Genome-wide mapping of RNA structure using nuclease digestion and high-throughput sequencing

Journal name:
Nature Protocols
Year published:
Published online


RNA structure is important for RNA function and regulation, and there is growing interest in determining the RNA structure of many transcripts. Here we provide a detailed protocol for the parallel analysis of RNA structure (PARS) for probing RNA secondary structures genome-wide. In this method, enzymatic footprinting is coupled to high-throughput sequencing to provide secondary structure data for thousands of RNAs simultaneously. The entire experimental protocol takes ∼5 d to complete, and sequencing and data analysis take an additional 6–8 d. PARS was developed using the yeast genome as proof of principle, but its approach should be applicable to probing RNA structures from different transcriptomes and structural dynamics under diverse solution conditions.

At a glance


  1. Detailed experimental schematic of PARS.
    Figure 1: Detailed experimental schematic of PARS.

    Total RNA is isolated from cells, enriched for poly(A)+ transcripts and renatured in vitro. The folded RNA is then cut by RNase V1 and S1 nuclease separately, resulting in 5′P overhangs. For each of the two pools of cleaved RNA, the RNA is fragmented and made into a cDNA library. However, only the sites cleaved by RNase V1 or S1 nuclease contain 5′Ps that are ligation-competent (the ends of RNA fragments where these overhangs are located are highlighted by gray rectangles). The RNA is then size-selected, followed by 5′ adapter ligation. Fragmentation products with 3′P groups are converted to 3′OH groups by Antarctic phosphatase, enabling these products to be ligated to 3′ adapters. This step is followed by reverse transcription, size selection and PCR to produce a cDNA library that is suitable for high-throughput sequencing. This figure is partially reproduced from Kertesz et al.10.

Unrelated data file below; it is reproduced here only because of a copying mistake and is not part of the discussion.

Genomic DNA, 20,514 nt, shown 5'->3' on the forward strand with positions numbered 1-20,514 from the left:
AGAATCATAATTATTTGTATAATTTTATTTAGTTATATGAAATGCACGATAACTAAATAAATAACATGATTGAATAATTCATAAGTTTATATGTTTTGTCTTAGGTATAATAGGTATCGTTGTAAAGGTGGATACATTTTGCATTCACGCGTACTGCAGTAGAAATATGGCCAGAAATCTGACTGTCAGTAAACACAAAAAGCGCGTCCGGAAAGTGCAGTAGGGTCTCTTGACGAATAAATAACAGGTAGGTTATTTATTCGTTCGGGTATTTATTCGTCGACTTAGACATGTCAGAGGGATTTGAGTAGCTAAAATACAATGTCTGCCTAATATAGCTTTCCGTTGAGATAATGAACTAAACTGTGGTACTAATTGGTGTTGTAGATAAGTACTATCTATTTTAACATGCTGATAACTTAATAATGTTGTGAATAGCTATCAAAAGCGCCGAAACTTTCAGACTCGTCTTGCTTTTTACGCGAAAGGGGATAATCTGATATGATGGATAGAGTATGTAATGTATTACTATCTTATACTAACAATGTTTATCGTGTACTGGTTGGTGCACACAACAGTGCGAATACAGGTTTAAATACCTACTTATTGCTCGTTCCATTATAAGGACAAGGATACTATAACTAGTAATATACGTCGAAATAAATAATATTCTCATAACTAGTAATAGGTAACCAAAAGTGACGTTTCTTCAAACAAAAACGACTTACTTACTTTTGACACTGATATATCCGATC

2. Detailed analysis pipeline of PARS.
    Figure 2: Detailed analysis pipeline of PARS.

    Deep sequencing reads from SOLiD or Illumina sequencing can be mapped to the transcriptome using the software Bowtie. (Optional) For Illumina reads, the quality of the sequenced reads can be determined using the program FastQC. Bases with poor-quality scores at the ends of the reads (shown in blue bars) can be trimmed before aligning the bases to the transcriptome to enable more accurate mapping. For every base along a transcript, the number of double- and single-stranded reads that start with the base is read. Structural information is then inferred through the base 1 nt upstream of the mapped base because RNase V1 cleaves RNA cuts after a paired base, whereas S1 nuclease cleaves it after an unpaired base. The PARS score, log ratio of V1/S1, provides information on whether a base is paired or unpaired. The larger the PARS score, the more likely a base is to be paired (and part of a nucleotide that 'terminates' a double-stranded stretch of RNA). Information on double- and single-stranded regions of the RNA can also be integrated into SeqFold, which is a structure prediction program that uses experimental PARS data to guide computationally predicted structure ensembles to provide more accurate RNA secondary structure models. This figure is partially reproduced from Kertesz et al.10.